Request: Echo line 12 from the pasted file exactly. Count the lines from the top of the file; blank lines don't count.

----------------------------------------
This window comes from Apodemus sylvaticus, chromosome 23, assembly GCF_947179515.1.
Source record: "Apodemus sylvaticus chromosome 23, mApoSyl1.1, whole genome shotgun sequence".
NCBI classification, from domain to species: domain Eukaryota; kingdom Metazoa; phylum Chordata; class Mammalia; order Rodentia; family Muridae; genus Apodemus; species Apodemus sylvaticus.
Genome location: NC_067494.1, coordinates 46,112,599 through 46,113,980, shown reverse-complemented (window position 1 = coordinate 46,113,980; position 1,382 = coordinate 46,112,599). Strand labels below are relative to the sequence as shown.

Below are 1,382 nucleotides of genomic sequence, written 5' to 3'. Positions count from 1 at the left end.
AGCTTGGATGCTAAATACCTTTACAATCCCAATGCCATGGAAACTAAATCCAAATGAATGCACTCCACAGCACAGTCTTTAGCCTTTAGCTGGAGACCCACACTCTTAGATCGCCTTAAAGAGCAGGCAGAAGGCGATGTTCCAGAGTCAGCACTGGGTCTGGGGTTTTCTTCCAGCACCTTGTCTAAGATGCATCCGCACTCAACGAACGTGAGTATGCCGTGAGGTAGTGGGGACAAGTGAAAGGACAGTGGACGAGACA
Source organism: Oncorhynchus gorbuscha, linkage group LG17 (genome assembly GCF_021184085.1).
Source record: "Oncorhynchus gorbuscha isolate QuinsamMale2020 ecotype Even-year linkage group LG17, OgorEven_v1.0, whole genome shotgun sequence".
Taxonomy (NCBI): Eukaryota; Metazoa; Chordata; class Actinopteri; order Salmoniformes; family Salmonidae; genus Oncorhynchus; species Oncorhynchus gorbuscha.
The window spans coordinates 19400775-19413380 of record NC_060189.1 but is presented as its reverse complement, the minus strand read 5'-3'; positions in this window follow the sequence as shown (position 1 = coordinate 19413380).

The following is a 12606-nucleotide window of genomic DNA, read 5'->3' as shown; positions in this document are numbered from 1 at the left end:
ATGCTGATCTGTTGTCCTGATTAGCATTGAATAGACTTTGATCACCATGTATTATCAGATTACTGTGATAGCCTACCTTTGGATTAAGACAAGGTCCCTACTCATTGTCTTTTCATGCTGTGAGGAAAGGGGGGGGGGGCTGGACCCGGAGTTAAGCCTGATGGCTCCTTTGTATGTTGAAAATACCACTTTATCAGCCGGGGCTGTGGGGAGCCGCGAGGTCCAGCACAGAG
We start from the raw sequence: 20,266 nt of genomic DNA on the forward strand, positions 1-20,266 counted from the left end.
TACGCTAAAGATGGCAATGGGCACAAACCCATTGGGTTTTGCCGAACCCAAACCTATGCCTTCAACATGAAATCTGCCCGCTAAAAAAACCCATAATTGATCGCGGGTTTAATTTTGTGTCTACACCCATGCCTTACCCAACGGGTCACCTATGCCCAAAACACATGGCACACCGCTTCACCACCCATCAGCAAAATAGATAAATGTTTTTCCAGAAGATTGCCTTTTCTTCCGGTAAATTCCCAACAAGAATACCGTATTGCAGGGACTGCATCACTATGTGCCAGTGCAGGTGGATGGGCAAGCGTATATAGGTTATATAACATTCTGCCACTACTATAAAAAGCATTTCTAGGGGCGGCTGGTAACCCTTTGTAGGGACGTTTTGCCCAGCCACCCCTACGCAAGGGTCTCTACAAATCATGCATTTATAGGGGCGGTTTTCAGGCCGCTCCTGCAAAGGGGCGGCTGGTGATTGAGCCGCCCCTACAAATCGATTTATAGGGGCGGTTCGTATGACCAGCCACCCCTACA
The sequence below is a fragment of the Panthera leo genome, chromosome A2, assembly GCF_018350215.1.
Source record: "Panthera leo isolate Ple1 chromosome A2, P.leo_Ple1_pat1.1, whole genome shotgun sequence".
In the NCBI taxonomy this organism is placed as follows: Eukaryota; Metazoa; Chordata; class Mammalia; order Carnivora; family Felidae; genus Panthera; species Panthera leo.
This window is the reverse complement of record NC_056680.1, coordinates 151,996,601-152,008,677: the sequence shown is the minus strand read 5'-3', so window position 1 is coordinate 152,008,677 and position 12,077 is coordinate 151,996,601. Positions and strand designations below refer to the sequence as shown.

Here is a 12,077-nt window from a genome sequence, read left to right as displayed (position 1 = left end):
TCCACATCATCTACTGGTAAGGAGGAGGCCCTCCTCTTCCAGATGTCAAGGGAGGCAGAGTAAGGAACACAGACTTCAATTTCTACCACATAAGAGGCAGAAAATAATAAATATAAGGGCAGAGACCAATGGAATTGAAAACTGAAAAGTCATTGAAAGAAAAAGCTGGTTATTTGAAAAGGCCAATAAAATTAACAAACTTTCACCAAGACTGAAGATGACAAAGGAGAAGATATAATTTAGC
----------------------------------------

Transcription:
ATGCTGATCTGTTGTCCTGATTAGCATTGAATAGACTTTGATCACCATGTATTATCAGATTACTGTGATAGCCTACCTTTGGATTAAGACAAGGTCCCTACTCATTGTCTTTTCATGCTGTGAGGAAAGGGGGGGGGGGCTGGACCCGGAGTTAAGCCTGATGGCTCCTTTGTATGTTGAAAATACCACTTTATCAGCCGGGGCTGTGGGGAGCCGCGAGGTCCAGCACAGAG